In this issue
April 9, 2014

Jonathan Tobin: Why Did Kerry Lie About Israeli Blame?

Samuel G. Freedman: A resolution 70 years later for a father's unsettling legacy of ashes from Dachau

Jessica Ivins: A resolution 70 years later for a father's unsettling legacy of ashes from Dachau

Kim Giles: Asking for help is not weakness

Kathy Kristof and Barbara Hoch Marcus: 7 Great Growth Israeli Stocks

Matthew Mientka: How Beans, Peas, And Chickpeas Cleanse Bad Cholesterol and Lowers Risk of Heart Disease

Sabrina Bachai: 5 At-Home Treatments For Headaches

The Kosher Gourmet by Daniel Neman Have yourself a matzo ball: The secrets bubby never told you and recipes she could have never imagined

April 8, 2014

Lori Nawyn: At Your Wit's End and Back: Finding Peace

Susan B. Garland and Rachel L. Sheedy: Strategies Married Couples Can Use to Boost Benefits

David Muhlbaum: Smart Tax Deductions Non-Itemizers Can Claim

Jill Weisenberger, M.S., R.D.N., C.D.E : Before You Lose Your Mental Edge

Dana Dovey: Coffee Drinkers Rejoice! Your Cup Of Joe Can Prevent Death From Liver Disease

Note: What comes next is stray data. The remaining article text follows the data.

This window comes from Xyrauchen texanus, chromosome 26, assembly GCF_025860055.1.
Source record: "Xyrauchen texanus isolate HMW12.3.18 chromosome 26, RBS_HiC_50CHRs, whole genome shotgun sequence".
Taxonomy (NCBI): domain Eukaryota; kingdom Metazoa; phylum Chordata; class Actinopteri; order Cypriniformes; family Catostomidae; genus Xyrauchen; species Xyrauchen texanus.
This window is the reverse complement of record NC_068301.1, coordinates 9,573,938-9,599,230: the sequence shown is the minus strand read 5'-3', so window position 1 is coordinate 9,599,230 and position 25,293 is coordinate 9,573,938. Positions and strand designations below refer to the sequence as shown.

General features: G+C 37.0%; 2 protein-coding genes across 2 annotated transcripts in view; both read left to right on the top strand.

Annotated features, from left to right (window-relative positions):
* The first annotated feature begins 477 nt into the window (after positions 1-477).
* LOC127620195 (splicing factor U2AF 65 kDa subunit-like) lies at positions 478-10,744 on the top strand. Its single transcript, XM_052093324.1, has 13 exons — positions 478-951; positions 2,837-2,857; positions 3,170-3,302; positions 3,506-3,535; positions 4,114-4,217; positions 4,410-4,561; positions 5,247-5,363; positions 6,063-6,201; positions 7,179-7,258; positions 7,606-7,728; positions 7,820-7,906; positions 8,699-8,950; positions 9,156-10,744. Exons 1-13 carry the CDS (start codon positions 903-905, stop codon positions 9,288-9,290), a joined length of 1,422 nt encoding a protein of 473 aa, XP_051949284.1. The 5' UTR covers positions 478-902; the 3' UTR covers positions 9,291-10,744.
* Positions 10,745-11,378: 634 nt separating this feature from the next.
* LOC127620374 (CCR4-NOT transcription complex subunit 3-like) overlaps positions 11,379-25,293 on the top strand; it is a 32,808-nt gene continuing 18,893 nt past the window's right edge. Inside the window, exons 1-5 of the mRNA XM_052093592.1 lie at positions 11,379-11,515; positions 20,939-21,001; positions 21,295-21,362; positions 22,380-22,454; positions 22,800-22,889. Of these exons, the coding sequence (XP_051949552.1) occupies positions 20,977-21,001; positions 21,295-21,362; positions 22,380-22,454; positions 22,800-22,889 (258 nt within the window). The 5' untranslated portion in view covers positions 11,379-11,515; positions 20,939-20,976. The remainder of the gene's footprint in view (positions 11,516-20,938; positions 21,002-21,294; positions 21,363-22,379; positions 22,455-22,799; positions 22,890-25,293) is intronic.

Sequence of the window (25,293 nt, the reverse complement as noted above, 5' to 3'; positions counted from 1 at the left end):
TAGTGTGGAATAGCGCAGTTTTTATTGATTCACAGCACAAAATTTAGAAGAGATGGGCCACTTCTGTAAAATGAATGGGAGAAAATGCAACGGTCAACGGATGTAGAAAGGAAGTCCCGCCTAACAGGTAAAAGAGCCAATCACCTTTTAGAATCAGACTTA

Chris Weller: Electric 'Thinking Cap' Puts Your Brain Power Into High Gear

The Kosher Gourmet by Marlene Parrish A gift of hazelnuts keeps giving --- for a variety of nutty recipes: Entree, side, soup, dessert

April 4, 2014

Rabbi David Gutterman: The Word for Nothing Means Everything

Charles Krauthammer: Kerry's folly, Chapter 3

Amy Peterson: A life of love: How to build lasting relationships with your children

John Ericson: Older Women: Save Your Heart, Prevent Stroke Don't Drink Diet

John Ericson: Why 50 million Americans will still have spring allergies after taking meds

Cameron Huddleston: Best and Worst Buys of April 2014

Stacy Rapacon: Great Mutual Funds for Young Investors

Sarah Boesveld: Teacher keeps promise to mail thousands of former students letters written by their past selves

The Kosher Gourmet by Sharon Thompson Anyone can make a salad, you say. But can they make a great salad? (SECRETS, TESTED TECHNIQUES + 4 RECIPES, INCLUDING DRESSINGS)

April 2, 2014

Paul Greenberg: Death and joy in the spring

Dan Barry: Should South Carolina Jews be forced to maintain this chimney built by Germans serving the Nazis?

Mayra Bitsko: Save me! An alien took over my child's personality